Opening my eyes, I examined my surroundings. I wasn’t back in the ward.

It looked like one of our aid centres. Had they decided I wasn’t serious enough to stay in hospital any longer then? They’d moved me to an aid station so I could be closer to the front when I had recovered enough to return to active duty? I wasn’t about to assume anything, yet.

“Gunner Jimisin, is it?”

I nodded. He was wearing the familiar orderly uniform. No rank insignia of any kind though. I filed that under unusual.

“Yes. Sorry, I can’t see any rank. What do I call you?”

He smiled. It felt relaxing. “Well, my name’s Hampton. You can call me that, if you like?”

I still felt slightly uneasy. “The thing is, I’m a soldier. I’m used to addressing people by their rank. It’s my leg that was injured, not my personality. Are you not a soldier then?”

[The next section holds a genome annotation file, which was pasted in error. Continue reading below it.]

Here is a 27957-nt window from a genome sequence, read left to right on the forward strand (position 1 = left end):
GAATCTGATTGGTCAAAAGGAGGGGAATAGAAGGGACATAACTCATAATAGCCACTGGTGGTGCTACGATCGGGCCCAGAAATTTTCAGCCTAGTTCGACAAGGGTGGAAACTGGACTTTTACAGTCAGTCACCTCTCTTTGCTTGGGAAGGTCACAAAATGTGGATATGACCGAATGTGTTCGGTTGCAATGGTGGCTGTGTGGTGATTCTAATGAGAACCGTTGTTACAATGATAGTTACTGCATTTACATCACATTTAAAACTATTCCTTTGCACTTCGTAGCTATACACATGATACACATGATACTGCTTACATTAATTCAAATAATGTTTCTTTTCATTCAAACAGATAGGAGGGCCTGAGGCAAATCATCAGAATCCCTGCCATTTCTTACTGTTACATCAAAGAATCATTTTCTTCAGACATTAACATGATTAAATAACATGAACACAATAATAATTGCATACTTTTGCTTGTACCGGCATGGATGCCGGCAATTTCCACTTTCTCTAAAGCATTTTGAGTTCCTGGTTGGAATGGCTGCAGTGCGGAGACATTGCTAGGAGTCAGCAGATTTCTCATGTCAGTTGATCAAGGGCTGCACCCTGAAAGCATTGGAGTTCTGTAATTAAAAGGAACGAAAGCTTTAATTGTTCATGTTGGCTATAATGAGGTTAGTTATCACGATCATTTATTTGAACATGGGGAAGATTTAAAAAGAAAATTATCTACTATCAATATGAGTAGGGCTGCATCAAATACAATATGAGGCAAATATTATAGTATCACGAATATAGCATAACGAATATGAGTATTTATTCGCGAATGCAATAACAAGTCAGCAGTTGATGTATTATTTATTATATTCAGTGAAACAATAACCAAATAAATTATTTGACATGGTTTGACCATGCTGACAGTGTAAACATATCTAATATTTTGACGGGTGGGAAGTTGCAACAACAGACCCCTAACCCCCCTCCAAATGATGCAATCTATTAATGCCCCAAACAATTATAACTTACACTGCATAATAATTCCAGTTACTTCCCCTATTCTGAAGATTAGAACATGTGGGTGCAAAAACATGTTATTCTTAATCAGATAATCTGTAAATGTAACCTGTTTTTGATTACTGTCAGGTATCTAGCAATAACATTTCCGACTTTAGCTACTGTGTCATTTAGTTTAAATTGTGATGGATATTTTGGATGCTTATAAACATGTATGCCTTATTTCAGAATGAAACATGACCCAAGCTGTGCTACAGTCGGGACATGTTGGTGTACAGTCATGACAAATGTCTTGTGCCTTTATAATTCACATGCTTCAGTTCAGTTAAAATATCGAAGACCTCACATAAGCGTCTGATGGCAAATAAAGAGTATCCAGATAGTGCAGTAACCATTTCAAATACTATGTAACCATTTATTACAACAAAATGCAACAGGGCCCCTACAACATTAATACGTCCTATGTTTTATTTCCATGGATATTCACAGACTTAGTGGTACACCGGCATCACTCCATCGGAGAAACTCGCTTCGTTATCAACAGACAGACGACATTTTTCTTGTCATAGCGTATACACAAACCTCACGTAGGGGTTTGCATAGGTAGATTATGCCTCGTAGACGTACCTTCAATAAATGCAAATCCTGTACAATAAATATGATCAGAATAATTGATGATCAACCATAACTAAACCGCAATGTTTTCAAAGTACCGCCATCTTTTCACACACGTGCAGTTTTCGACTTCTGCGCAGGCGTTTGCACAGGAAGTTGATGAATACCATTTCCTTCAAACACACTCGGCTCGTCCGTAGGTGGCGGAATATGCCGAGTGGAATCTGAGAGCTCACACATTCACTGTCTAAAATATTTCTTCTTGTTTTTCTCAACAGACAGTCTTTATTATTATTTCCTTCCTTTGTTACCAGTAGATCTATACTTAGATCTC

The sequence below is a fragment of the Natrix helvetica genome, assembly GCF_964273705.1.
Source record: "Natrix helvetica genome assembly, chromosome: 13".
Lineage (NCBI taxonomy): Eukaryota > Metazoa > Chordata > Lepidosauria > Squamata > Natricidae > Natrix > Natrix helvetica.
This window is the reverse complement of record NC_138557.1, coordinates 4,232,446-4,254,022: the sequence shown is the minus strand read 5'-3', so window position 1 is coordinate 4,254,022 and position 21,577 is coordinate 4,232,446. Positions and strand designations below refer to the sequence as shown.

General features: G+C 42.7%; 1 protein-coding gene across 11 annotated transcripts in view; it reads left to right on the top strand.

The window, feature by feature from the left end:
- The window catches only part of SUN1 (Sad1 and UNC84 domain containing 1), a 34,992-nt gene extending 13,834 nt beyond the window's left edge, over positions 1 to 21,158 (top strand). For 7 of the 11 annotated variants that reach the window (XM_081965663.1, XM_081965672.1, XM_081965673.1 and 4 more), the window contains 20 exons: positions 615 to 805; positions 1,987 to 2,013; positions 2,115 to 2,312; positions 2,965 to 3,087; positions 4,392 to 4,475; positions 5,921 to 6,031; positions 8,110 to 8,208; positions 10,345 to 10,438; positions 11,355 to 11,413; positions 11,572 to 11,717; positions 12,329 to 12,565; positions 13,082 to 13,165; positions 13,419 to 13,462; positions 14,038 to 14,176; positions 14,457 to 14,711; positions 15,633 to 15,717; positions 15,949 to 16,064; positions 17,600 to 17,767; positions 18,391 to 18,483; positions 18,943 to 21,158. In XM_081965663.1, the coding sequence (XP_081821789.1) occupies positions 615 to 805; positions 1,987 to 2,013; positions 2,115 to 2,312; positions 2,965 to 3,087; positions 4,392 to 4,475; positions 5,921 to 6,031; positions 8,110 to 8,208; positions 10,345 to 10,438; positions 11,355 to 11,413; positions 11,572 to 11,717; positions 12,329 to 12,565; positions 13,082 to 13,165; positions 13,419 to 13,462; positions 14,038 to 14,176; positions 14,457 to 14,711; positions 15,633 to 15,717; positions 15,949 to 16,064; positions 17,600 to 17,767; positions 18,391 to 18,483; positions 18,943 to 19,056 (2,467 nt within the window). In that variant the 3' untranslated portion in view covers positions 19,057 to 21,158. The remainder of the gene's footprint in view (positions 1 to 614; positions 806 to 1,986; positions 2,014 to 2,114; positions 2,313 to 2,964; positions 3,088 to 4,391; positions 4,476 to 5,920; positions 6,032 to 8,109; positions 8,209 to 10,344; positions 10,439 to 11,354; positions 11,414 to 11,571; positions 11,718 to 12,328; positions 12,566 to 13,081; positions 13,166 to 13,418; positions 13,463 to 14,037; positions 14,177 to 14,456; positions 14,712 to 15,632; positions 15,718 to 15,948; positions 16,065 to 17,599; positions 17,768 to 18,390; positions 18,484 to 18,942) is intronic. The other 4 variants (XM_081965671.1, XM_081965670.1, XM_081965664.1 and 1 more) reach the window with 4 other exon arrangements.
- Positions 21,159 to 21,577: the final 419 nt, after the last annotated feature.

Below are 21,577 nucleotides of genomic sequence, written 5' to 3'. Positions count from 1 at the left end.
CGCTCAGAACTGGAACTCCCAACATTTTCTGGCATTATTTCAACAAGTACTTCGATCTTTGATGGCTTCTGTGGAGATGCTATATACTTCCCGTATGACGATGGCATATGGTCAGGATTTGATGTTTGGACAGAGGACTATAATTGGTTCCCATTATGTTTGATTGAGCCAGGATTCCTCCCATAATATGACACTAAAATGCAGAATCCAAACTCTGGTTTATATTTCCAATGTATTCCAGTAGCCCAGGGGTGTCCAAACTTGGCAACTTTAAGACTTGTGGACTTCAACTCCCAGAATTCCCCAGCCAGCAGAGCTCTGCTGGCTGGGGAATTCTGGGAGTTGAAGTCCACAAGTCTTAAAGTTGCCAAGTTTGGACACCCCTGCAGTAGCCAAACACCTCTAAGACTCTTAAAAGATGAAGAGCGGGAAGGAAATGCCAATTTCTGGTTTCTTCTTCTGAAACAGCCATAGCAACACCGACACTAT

Hampton shook his head. “I can understand your concern. I’m a civilian volunteer. We don’t have ranks. Though if you need a title, you can always call me ‘Orderly.’ That’s what I am, not who I am. I’d prefer Hampton, personally, but it’s entirely up to you. I’m afraid we didn’t receive any paperwork on you. Could I ask your first name?”

“Sure. Millis. M. I. Double L. I. S. Yes, it is an unusual name. From my paternal grandfather, I was given to understand.”

Hampton was a nice enough guy. He read to me, brought me meals, and reassured me when we received incoming fire.

My days were comfortable. Unless we were being bombed, that was. My time was my own, my leg was getting better much sooner than the hospital had anticipated.

And that view. What an amazing view. Of the Observation Tower.